Siren....I hate to tell you but this behavior of wearing your mother down until she gives in is something that will repeat itself when your son is a teenager. You go through the terrible twos but nobody prepares you for the turbulent teens
Start perfecting your ways now because you will need the same tools to use when your son is a teen. (I am using them now with my daughters) Consistency is once again the key...only when he is a teen you will be able to spell out what is expected of him and the consequences if he fails to follow the expectations.
You are not your son's friend...you have the job of raising him to bethe kind, considerate, loving, giving, independent, well balanced being that will be our future. There's enough violence in the world today...make it your goal to get him to understand at this early age that violence is not tolerated and that every life is precious and should be treated as so.....Goody
I know your pain, dear...when I was a young child I would always find it amusing to smack the cat. And when he would bite or scratch me I'd chase him down and smack him harder. My mother never told me it was a bad thing or a good thing to hit animals. Today, about 12 years later, my cat is naturall defensive (gets uneasy when picked up), but he has grown to love me, and I love cats.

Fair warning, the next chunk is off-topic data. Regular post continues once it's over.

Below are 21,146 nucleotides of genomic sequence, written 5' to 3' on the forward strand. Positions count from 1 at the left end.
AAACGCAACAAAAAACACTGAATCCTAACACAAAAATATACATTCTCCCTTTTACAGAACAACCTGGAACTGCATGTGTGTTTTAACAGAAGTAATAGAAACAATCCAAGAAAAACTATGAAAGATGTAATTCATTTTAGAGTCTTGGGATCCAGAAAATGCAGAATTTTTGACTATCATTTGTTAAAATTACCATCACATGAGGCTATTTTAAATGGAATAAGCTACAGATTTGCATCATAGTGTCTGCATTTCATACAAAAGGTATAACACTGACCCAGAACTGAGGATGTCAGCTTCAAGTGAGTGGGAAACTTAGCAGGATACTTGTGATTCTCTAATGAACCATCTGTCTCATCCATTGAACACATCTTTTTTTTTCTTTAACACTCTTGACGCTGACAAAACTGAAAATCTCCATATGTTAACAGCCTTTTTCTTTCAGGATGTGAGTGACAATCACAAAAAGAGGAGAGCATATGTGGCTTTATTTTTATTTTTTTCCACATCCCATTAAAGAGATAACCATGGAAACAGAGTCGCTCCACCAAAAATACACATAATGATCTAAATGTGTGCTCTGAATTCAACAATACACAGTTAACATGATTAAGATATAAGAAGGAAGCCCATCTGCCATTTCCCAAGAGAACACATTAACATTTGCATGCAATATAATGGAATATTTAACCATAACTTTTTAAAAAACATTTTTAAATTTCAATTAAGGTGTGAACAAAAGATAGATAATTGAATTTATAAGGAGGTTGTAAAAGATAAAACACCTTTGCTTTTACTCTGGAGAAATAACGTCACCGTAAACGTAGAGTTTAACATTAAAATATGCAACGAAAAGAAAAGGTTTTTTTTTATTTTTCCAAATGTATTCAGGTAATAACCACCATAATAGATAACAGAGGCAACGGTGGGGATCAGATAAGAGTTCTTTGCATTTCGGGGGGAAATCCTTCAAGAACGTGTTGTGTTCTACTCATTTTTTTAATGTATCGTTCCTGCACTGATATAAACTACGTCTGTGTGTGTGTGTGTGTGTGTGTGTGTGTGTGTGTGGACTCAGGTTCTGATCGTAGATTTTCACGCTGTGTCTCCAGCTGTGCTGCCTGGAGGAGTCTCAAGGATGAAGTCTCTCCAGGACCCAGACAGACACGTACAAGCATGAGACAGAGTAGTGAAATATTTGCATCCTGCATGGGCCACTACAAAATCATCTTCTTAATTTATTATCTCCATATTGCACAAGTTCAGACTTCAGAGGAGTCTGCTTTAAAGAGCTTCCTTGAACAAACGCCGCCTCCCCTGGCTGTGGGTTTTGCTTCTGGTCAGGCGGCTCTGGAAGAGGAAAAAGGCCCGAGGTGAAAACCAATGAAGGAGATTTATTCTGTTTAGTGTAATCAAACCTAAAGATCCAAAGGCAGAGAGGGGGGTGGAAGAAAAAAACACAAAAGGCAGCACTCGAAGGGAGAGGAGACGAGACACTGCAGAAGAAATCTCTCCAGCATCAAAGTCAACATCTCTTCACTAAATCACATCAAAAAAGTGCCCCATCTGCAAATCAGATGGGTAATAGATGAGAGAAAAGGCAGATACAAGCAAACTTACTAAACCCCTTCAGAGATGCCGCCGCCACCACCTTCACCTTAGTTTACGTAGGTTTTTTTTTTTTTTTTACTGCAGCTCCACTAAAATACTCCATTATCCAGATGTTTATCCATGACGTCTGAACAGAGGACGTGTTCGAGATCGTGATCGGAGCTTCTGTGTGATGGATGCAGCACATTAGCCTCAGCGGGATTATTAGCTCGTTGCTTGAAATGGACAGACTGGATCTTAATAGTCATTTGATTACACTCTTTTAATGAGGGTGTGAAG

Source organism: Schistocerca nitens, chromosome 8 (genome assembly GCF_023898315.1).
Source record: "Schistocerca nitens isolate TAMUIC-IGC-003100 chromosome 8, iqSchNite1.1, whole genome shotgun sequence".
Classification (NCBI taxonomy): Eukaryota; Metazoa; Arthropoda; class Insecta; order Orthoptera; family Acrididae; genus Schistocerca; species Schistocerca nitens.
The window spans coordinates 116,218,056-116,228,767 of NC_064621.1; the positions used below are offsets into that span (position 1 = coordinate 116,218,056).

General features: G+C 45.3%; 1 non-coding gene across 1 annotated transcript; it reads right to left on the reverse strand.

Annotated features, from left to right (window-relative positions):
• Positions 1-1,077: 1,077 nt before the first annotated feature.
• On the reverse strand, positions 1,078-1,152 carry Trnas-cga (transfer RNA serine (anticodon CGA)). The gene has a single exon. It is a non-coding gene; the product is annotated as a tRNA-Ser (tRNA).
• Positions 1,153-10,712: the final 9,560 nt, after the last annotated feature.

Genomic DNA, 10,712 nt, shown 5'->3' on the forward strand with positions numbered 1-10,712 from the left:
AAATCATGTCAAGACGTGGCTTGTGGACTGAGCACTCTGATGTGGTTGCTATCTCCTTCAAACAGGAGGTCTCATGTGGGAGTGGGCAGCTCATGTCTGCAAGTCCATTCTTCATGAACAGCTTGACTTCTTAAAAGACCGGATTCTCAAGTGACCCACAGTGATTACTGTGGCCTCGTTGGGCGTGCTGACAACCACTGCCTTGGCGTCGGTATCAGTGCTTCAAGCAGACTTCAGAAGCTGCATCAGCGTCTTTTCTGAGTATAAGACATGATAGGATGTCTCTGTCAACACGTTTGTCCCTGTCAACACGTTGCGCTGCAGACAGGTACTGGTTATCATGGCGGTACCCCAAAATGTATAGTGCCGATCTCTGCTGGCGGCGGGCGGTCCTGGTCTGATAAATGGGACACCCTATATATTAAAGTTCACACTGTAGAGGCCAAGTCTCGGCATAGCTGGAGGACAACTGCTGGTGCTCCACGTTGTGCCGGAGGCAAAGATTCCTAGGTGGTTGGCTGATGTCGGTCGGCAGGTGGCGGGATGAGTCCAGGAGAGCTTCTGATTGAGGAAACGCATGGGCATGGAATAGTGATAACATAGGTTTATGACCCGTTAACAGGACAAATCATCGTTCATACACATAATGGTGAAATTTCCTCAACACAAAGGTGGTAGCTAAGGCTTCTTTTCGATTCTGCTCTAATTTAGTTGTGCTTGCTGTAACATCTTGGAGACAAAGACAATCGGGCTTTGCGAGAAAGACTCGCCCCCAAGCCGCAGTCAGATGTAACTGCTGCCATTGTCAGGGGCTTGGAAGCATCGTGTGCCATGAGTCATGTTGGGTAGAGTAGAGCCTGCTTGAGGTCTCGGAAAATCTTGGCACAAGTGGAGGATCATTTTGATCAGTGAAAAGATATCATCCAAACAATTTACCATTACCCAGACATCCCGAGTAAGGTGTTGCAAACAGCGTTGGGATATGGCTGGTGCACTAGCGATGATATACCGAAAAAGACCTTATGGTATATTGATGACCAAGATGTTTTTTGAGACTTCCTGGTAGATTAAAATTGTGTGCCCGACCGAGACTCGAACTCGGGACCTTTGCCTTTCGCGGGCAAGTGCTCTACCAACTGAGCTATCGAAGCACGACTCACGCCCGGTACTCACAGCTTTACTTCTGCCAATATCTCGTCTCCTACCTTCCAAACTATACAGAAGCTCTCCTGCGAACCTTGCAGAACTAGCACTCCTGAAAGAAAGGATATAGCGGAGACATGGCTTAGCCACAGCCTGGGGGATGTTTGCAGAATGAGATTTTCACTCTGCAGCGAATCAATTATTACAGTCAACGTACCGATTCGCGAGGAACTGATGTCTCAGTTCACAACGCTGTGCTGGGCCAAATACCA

But not all kids turn out like that, and they may continue to abuse animals, which can sometimes lead to abusing humans (I used to smack the boys in my class around too XD).
Oh, and one final note...don't tell your son to bite back if Kitty bites, because then he might bite you or friends (and take it from me...a mouthful of fur is not fun! )
On Kitty's behalf, I'll also mention this: something you've probably heard of, popularly called "tail-pull syndrome"; it is the injury of the cat's spine from very sharp, sudden pulls of the tail.